Kolkata: The Communist Party of India (Marxist), or CPM, the Trinamool Congress and the Congress—the three main political parties in West Bengal—have fielded at least 200 new candidates for the Kolkata Municipal Corporation (KMC) elections on 30 May, in a bid to bring in younger politicians.

Nearly two-thirds of the candidates fielded by the CPM and its allies are younger than 40. The CPM, which heads the state government, also decided to bench 60% of those who had won the KMC elections in 2005.

Fresh image: Workers preparing cut-outs of Trinamool Congress’ symbol for the Kolkata Municipal Corporation election campaign. Swapan Mahapatra/PTI

The opposition parties in the state—the Trinamool Congress and the Congress—aren’t far behind: more than half of their candidates are contesting an election for the first time.

If the Trinamool has fielded Nasreen Pate, a beautician in North Kolkata who until lately wasn’t politically active, the Congress has fielded Swagata Das—grand daughter of W.C. Bonnerjee, the party’s first president.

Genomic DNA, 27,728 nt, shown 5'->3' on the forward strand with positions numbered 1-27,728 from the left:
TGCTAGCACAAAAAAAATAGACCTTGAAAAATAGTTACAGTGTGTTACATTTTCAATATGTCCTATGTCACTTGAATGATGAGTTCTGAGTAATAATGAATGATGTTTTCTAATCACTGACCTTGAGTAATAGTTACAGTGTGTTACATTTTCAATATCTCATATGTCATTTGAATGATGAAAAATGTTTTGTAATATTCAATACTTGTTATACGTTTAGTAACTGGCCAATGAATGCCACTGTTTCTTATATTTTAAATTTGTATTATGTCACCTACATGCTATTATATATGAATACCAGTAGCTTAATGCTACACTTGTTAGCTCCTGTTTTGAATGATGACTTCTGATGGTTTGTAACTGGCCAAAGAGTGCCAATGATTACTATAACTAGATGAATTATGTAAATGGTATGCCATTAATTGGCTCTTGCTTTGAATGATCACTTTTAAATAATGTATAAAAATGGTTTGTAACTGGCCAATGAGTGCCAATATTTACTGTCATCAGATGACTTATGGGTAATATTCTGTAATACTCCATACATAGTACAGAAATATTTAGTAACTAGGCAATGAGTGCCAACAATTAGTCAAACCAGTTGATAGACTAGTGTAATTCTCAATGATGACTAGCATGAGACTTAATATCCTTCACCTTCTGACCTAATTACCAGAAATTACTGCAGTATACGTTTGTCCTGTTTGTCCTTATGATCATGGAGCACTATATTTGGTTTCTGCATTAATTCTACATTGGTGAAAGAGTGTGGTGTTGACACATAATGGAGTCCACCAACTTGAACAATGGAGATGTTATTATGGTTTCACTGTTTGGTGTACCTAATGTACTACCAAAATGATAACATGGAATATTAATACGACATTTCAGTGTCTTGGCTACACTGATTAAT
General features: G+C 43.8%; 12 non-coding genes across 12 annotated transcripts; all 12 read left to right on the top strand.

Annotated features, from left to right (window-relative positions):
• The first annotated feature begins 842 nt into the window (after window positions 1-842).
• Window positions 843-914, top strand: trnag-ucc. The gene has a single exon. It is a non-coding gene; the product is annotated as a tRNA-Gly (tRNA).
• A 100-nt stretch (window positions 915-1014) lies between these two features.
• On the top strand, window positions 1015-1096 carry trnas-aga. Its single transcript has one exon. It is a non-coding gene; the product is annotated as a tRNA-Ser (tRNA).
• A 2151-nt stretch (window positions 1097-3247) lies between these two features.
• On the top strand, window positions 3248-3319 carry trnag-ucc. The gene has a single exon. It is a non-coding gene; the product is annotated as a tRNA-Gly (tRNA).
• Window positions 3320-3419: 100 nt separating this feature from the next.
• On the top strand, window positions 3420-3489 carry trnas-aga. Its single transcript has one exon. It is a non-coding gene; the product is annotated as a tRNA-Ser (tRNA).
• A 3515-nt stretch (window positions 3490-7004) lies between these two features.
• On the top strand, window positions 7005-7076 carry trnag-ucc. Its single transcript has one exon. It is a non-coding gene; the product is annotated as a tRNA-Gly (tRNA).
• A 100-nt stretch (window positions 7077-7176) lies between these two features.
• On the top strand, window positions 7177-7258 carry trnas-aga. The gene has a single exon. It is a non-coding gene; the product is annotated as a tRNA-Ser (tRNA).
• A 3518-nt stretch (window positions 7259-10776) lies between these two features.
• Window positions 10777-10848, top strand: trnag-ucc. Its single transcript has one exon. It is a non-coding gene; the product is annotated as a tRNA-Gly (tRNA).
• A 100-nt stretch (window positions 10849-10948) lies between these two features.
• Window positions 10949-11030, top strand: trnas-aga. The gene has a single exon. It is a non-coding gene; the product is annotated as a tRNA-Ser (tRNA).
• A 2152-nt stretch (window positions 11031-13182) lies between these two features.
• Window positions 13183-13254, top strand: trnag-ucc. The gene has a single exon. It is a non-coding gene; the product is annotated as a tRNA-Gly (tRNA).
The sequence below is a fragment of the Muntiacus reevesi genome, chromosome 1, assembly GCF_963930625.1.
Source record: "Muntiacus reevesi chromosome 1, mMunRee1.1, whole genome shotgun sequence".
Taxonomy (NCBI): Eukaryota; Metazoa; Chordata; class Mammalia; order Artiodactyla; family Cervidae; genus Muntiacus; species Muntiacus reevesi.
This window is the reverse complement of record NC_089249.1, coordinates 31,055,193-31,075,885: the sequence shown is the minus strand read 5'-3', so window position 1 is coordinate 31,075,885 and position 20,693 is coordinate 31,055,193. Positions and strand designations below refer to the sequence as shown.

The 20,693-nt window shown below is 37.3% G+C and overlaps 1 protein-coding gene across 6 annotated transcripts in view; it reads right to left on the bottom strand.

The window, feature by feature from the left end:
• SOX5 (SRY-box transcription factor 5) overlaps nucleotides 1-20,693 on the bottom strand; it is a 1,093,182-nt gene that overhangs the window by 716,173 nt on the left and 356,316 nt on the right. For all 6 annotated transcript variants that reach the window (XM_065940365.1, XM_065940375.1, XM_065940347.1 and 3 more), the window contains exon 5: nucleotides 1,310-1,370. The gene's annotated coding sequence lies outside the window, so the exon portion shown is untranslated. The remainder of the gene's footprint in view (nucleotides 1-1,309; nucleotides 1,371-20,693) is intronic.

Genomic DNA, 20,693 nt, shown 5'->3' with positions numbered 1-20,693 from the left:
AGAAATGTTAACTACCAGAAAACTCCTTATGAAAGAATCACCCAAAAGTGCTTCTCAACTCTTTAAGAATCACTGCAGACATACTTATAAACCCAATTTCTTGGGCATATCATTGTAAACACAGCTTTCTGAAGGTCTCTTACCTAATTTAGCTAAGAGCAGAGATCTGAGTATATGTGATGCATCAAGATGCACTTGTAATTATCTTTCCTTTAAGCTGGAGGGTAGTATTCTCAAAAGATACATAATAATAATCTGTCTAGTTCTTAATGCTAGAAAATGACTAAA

“We are promising to rebuild Kolkata, and no one will do that job better than young people," said Javed Ahmed Khan, a Trinamool Congress leader. “It also shows that the Trinamool Congress doesn’t give tickets (to contest elections) only to its top-rung leaders."

The Trinamool Congress and the Congress said that though some of their candidates are political greenhorns, they are popular with their neighbours and their contributions to society are well recognized.

The Left parties have been fielding new candidates in the past few years—in the previous state assembly elections in 2006, 108 of their 294 candidates were new contestants, said Deb. “We are going to field more new faces in the assembly elections next year."

Political analysts say the parties are fielding younger candidates as at least 20 million of the 52.4 million voters in West Bengal are in the 18-40 age group, according to Election Commission data.

Fielding new and young candidates “makes it slightly easier" for the CPM to cope with people’s discontent with their lawmakers, said a party leader who didn’t want to be named.